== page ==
Subsequent pregnancy outcomes among women with tubal ectopic pregnancy treated with methotrexate

Scott c Mackenzie, Catherine a Moakes, W colin Duncan, Stephen Tong, Andrew w Horne

Research output: Contribution to journalArticlepeer-review

Abstract / Description of output

An ectopic pregnancy occurs when an embryo implants outside of the uterus, usually in a fallopian tube. When detected
early, treatment is often with a medication called methotrexate. When methotrexate does not work, surgery is required. A
recent clinical trial of ectopic pregnancy treatment (called GEM3) found that adding a drug called gefitinib to methotrexate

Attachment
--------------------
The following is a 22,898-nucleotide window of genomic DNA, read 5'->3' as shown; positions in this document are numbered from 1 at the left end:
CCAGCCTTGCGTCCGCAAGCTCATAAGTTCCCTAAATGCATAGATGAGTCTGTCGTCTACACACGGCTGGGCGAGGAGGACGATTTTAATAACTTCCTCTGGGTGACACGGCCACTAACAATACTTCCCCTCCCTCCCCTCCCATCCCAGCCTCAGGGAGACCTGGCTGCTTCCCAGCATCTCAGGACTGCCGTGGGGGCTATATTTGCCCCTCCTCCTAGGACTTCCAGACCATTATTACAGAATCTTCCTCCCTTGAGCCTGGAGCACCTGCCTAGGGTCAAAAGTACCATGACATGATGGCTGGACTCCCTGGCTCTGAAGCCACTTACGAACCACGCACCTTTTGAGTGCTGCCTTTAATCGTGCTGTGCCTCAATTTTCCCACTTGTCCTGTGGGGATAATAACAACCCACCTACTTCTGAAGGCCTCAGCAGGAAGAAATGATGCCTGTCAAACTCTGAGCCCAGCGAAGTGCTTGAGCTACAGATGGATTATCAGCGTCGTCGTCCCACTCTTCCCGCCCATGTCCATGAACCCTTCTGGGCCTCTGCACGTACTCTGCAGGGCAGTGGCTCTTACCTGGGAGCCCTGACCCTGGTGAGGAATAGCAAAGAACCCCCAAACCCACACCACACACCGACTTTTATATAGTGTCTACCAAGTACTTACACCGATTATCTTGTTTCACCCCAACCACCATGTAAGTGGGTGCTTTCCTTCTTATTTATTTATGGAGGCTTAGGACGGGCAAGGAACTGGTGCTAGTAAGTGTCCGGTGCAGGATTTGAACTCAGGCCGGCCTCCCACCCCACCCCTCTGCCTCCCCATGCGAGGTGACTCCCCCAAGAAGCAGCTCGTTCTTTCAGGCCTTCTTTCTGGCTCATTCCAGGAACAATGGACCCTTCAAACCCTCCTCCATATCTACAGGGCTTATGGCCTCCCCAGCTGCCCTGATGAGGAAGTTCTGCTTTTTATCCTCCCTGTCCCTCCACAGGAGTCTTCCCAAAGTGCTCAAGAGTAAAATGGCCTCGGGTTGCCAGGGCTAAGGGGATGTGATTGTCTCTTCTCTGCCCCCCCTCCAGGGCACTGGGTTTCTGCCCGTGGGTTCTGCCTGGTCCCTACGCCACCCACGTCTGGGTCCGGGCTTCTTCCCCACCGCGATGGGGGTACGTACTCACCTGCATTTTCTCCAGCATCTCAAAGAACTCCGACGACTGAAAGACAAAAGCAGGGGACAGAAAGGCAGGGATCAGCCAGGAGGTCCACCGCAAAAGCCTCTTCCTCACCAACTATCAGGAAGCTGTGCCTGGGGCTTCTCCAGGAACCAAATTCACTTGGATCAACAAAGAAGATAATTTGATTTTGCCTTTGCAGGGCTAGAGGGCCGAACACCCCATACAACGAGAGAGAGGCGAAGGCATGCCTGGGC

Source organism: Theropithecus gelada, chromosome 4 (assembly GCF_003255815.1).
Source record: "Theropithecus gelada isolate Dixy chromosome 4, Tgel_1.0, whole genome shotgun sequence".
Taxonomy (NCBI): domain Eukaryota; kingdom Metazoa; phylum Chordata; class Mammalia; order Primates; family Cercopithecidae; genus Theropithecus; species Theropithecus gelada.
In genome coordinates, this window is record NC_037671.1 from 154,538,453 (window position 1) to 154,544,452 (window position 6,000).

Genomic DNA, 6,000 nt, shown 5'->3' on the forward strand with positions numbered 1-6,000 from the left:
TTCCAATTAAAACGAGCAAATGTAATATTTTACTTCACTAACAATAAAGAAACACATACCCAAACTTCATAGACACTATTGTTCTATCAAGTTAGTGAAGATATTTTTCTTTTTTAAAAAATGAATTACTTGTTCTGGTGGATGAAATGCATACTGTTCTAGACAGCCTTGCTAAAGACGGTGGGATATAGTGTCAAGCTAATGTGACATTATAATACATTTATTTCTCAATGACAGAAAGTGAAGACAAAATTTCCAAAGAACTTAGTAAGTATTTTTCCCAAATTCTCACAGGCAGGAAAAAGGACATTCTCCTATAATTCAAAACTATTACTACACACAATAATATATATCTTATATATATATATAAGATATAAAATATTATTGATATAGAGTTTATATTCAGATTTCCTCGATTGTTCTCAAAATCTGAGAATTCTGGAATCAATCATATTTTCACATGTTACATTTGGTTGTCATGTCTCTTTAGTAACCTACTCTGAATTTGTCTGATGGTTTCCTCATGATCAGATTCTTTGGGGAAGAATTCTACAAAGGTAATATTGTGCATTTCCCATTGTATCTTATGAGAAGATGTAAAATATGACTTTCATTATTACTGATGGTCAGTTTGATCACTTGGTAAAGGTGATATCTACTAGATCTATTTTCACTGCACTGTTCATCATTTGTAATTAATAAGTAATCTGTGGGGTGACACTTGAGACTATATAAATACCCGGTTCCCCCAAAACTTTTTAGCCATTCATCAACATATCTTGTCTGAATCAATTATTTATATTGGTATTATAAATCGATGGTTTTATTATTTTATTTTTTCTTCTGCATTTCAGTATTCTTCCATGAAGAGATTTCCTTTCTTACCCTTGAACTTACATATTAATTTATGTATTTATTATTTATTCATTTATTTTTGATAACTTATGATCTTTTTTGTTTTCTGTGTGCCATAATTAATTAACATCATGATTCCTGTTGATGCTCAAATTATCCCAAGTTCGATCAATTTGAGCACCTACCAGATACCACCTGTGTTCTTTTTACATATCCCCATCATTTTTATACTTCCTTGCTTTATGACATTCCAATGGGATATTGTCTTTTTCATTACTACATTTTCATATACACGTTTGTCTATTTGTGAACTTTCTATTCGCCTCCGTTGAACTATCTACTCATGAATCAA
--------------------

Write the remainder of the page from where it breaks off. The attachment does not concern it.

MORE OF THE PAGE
did not reduce the need for surgery. We have used data from the GEM3 trial, combined with data collected 12 months
after the trial finished, to investigate post-methotrexate pregnancy outcomes. We found no difference in pregnancy
rates, pregnancy loss rates and recurrent ectopic pregnancy rates between those treated medically only and those who
subsequently also needed surgery. The surgical technique used also did not affect pregnancy rates. This research provides reassurance that women with ectopic pregnancies treated medically who need surgery have similar post-treatment
pregnancy outcomes to those treated successfully medically
Original languageEnglish
JournalReproduction and Fertility
Issue number2
Publication statusPublished - 15 Jun 2023

Keywords / Materials (for Non-textual outputs)

  • tubal ectopic pregnancy
  • methotrexate
  • pregnancy outcomes
  • recurrence
  • risk factor


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